Machine Learning (M.L.)

Machine Learning at its most basic is the practice of using algorithms to parse data, learn from it, and then decide or predict about something in the world. So rather than hand-coding software routines with a specific set of instructions to accomplish a particular task, the machine is "trained" using large amounts of data and algorithms that give the ability to learn how to perform the task. <br>

Careful! Not to be mistaken with Deep Learning

Deep Learning ( D. L) 

Deep learning is a subfield of M. L concerned with algorithms inspired by the structure and function of the brain called artificial neural networks. Deep Learning excels on problem domains where the inputs (and eve outputs) are analog.

Meaning, they are not a few quantities in a tabular format but instead are images of pixel data, documents of text data, or files of audio data.

Learn more about D.L. here.


Classification is concerned with building models that separate data into distinct classes. These models are built by inputting a set of training data for which the classes are pre-labeled for the algorithm to learn from. Well-known classification schemes include decision trees a support vector machines. As this type of algorithm requires explicit class labeling, classification is a form of supervised learning. 


Regression is very closely related to classification.

While classification is concerned with the prediction of discrete classes, regression is applied when the class to be predicted is made up of continuous numerical values.

Linear regression is an example of the regression technique.


Clustering is used for analyzing data that does not include pre-labeled classes or even a class attribute at all. Data instances are grouped using the concept of maximizing the interclass similarity.

k-means clustering is perhaps the most well-known example of a clustering algorithm. 


Association is most easily explained by introducing market basket analysis, a typical task for which it is well-known.

Market basket analysis attempts to identify associations between the various items that have been chosen by a particular shopper, and placed in their market basket, be it real or virtual, and assigns support and confidence measures for comparison.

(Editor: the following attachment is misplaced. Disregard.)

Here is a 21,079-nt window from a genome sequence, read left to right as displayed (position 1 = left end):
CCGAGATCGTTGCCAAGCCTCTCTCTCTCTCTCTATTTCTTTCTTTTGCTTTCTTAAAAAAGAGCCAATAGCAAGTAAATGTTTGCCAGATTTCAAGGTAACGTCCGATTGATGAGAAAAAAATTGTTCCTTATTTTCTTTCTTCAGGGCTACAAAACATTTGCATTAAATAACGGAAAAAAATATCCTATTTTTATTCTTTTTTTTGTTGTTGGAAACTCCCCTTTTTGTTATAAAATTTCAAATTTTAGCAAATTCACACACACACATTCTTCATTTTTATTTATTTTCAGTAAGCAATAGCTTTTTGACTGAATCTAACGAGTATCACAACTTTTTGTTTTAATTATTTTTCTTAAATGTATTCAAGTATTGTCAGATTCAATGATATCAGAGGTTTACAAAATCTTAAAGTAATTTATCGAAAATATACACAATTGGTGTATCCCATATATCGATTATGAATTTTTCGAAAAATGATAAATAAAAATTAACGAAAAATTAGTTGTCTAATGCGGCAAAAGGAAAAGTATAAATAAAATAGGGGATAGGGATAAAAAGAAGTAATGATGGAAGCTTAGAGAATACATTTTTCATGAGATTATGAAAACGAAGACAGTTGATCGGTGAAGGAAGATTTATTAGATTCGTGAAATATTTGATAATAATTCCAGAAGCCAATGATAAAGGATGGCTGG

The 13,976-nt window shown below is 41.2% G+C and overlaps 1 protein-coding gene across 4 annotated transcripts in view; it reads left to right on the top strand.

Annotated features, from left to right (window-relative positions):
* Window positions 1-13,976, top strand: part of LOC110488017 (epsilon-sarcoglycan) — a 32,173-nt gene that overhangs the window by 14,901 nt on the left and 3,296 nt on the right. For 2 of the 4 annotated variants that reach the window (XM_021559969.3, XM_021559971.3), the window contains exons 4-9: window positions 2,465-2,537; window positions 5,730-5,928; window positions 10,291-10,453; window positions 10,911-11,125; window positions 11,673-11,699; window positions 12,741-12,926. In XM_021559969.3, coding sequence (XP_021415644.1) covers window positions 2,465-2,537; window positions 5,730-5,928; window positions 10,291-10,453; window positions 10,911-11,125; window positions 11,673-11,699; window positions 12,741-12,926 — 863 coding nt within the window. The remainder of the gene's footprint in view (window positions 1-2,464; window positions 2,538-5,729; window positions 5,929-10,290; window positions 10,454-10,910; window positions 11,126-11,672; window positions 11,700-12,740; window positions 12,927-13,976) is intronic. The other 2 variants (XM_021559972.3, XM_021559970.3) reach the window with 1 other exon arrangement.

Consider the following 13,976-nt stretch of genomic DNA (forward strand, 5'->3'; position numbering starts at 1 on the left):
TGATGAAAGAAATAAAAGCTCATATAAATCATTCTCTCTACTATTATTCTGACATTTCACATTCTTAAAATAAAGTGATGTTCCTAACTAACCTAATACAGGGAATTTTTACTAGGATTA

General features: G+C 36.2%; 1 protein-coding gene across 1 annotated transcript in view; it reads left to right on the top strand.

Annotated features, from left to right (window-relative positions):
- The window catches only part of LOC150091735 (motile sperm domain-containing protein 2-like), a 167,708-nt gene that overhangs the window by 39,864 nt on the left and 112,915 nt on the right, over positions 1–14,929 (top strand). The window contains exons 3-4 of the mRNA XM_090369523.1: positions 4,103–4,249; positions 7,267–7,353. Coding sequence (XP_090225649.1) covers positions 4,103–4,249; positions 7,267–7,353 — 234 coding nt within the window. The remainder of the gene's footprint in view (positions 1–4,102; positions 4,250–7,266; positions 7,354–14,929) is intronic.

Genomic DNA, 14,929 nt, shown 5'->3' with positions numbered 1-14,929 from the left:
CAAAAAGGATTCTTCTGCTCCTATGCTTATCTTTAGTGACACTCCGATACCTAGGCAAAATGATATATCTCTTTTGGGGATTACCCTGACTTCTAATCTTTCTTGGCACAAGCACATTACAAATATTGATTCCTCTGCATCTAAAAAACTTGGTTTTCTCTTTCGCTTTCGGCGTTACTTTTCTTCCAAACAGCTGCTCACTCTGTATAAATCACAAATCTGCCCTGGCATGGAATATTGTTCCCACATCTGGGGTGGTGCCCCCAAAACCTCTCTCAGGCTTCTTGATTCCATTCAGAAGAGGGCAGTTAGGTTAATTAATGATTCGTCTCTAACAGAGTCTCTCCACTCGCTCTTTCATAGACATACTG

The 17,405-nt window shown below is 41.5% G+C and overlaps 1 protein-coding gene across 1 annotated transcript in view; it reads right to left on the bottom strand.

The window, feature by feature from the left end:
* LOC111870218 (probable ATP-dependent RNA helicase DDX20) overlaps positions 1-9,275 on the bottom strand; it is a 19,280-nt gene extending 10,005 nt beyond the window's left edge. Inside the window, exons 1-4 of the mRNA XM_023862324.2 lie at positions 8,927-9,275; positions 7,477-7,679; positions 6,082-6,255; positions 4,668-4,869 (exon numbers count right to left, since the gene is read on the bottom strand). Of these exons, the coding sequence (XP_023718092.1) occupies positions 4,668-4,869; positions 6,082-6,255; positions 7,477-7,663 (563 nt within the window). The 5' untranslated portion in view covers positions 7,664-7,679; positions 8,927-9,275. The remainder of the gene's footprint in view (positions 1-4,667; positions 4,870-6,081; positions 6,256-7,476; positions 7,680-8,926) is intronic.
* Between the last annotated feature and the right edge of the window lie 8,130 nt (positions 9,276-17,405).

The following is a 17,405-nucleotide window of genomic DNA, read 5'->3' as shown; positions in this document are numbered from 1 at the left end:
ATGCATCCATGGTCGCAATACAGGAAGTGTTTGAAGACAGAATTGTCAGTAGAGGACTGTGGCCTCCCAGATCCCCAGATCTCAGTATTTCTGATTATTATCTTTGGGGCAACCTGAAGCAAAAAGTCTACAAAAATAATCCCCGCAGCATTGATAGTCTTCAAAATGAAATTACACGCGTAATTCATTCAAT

The value of this lies in cross-marketing and customer behavior analysis.

Cross Validation

Cross-validation is a deterministic method for model building, achieved by leaving out one of the k-segments and using the remaining kth segment for testing.

This process is then repeated k times, with the individual prediction error results being combined and averaged in a single integrated model.  

Supervised Algorithms

Supervised learning relies on data where the true class of the data is revealed. For example, if we want to teach the computer to distinguish between pictures of cats and dogs; we will run the algorithm on lots of those pictures. To supervise the code to learn the right way to classify images, we will label the pictures as cats and dogs.

Once our algorithm learns how to classify images, we can use it on new data and predict labels (cat or dog in our case) on unseen images. 

Unsupervised Learning

Unsupervised earning means that the learning algorithm does not have to aby labels attached to supervise the learning.

We just provide an algorithm with a large amount of data and characteristics of each observation. Imagine there are no labels to the images of cats and fogs in the above example.

In such a case, the algorithm itself cannot decide what a face is, but it can divide the data into groups.

Reinforcement Learning

This class of problems focuses on the end outcome to learn. Let's illustrate by an example of learning to play chess. As input to this problem, the M.L. algorithm receives information about whether a game played was won or lost. So M.L. does not have every move in the game labeled as successful or not, but only has the result of the whole game.

The more games the algorithm plays, the more it learns about the winning moves. 

Source: Data Science App